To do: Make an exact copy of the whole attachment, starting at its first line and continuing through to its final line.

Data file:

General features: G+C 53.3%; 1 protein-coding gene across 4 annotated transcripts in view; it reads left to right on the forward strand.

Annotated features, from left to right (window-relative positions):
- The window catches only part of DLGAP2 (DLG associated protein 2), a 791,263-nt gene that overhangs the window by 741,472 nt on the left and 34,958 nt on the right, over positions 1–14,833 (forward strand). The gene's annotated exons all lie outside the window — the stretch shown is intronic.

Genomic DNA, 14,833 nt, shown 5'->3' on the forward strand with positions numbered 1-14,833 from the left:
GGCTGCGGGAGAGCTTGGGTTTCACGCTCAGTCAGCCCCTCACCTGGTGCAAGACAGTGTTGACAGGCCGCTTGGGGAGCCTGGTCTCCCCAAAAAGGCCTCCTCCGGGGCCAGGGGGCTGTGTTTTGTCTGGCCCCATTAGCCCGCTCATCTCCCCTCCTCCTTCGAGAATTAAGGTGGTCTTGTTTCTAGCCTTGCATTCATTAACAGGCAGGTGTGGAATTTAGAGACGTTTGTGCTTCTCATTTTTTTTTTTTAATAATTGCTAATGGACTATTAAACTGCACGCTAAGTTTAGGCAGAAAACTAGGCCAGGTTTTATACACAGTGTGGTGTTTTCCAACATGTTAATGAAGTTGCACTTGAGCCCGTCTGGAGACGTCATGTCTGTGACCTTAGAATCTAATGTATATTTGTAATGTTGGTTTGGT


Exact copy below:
General features: G+C 53.3%; 1 protein-coding gene across 4 annotated transcripts in view; it reads left to right on the forward strand.

Annotated features, from left to right (window-relative positions):
- The window catches only part of DLGAP2 (DLG associated protein 2), a 791,263-nt gene that overhangs the window by 741,472 nt on the left and 34,958 nt on the right, over positions 1–14,833 (forward strand). The gene's annotated exons all lie outside the window — the stretch shown is intronic.

Genomic DNA, 14,833 nt, shown 5'->3' on the forward strand with positions numbered 1-14,833 from the left:
GGCTGCGGGAGAGCTTGGGTTTCACGCTCAGTCAGCCCCTCACCTGGTGCAAGACAGTGTTGACAGGCCGCTTGGGGAGCCTGGTCTCCCCAAAAAGGCCTCCTCCGGGGCCAGGGGGCTGTGTTTTGTCTGGCCCCATTAGCCCGCTCATCTCCCCTCCTCCTTCGAGAATTAAGGTGGTCTTGTTTCTAGCCTTGCATTCATTAACAGGCAGGTGTGGAATTTAGAGACGTTTGTGCTTCTCATTTTTTTTTTTTAATAATTGCTAATGGACTATTAAACTGCACGCTAAGTTTAGGCAGAAAACTAGGCCAGGTTTTATACACAGTGTGGTGTTTTCCAACATGTTAATGAAGTTGCACTTGAGCCCGTCTGGAGACGTCATGTCTGTGACCTTAGAATCTAATGTATATTTGTAATGTTGGTTTGGT